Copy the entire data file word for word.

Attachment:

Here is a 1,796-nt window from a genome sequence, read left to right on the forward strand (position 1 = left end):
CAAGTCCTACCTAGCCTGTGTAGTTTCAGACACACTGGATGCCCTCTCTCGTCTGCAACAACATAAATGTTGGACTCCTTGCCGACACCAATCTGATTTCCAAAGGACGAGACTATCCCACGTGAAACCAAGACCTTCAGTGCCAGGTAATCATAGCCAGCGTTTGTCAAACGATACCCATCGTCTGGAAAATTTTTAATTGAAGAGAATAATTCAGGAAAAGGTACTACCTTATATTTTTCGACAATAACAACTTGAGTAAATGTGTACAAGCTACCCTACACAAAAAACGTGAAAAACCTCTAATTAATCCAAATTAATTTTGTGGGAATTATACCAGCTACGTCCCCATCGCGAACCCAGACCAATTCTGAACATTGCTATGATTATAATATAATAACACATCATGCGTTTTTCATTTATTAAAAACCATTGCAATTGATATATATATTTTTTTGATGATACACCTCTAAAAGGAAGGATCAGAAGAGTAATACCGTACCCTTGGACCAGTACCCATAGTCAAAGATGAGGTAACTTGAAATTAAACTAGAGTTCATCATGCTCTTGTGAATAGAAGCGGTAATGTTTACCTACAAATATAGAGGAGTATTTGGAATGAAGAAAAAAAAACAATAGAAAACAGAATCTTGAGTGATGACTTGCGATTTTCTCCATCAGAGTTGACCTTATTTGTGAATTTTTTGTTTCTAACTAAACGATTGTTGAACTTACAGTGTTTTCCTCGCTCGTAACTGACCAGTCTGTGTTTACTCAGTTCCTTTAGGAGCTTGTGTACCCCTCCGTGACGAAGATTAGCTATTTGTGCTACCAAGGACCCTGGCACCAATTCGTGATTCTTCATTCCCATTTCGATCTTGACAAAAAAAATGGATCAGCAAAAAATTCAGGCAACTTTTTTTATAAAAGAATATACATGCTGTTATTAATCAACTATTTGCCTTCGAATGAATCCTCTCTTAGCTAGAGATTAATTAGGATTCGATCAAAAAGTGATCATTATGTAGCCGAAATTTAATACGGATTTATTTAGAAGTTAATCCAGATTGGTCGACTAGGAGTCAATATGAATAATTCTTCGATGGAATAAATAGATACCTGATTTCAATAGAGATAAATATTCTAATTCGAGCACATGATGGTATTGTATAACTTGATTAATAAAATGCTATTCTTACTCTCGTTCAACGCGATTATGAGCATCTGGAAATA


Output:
Here is a 1,796-nt window from a genome sequence, read left to right on the forward strand (position 1 = left end):
CAAGTCCTACCTAGCCTGTGTAGTTTCAGACACACTGGATGCCCTCTCTCGTCTGCAACAACATAAATGTTGGACTCCTTGCCGACACCAATCTGATTTCCAAAGGACGAGACTATCCCACGTGAAACCAAGACCTTCAGTGCCAGGTAATCATAGCCAGCGTTTGTCAAACGATACCCATCGTCTGGAAAATTTTTAATTGAAGAGAATAATTCAGGAAAAGGTACTACCTTATATTTTTCGACAATAACAACTTGAGTAAATGTGTACAAGCTACCCTACACAAAAAACGTGAAAAACCTCTAATTAATCCAAATTAATTTTGTGGGAATTATACCAGCTACGTCCCCATCGCGAACCCAGACCAATTCTGAACATTGCTATGATTATAATATAATAACACATCATGCGTTTTTCATTTATTAAAAACCATTGCAATTGATATATATATTTTTTTGATGATACACCTCTAAAAGGAAGGATCAGAAGAGTAATACCGTACCCTTGGACCAGTACCCATAGTCAAAGATGAGGTAACTTGAAATTAAACTAGAGTTCATCATGCTCTTGTGAATAGAAGCGGTAATGTTTACCTACAAATATAGAGGAGTATTTGGAATGAAGAAAAAAAAACAATAGAAAACAGAATCTTGAGTGATGACTTGCGATTTTCTCCATCAGAGTTGACCTTATTTGTGAATTTTTTGTTTCTAACTAAACGATTGTTGAACTTACAGTGTTTTCCTCGCTCGTAACTGACCAGTCTGTGTTTACTCAGTTCCTTTAGGAGCTTGTGTACCCCTCCGTGACGAAGATTAGCTATTTGTGCTACCAAGGACCCTGGCACCAATTCGTGATTCTTCATTCCCATTTCGATCTTGACAAAAAAAATGGATCAGCAAAAAATTCAGGCAACTTTTTTTATAAAAGAATATACATGCTGTTATTAATCAACTATTTGCCTTCGAATGAATCCTCTCTTAGCTAGAGATTAATTAGGATTCGATCAAAAAGTGATCATTATGTAGCCGAAATTTAATACGGATTTATTTAGAAGTTAATCCAGATTGGTCGACTAGGAGTCAATATGAATAATTCTTCGATGGAATAAATAGATACCTGATTTCAATAGAGATAAATATTCTAATTCGAGCACATGATGGTATTGTATAACTTGATTAATAAAATGCTATTCTTACTCTCGTTCAACGCGATTATGAGCATCTGGAAATA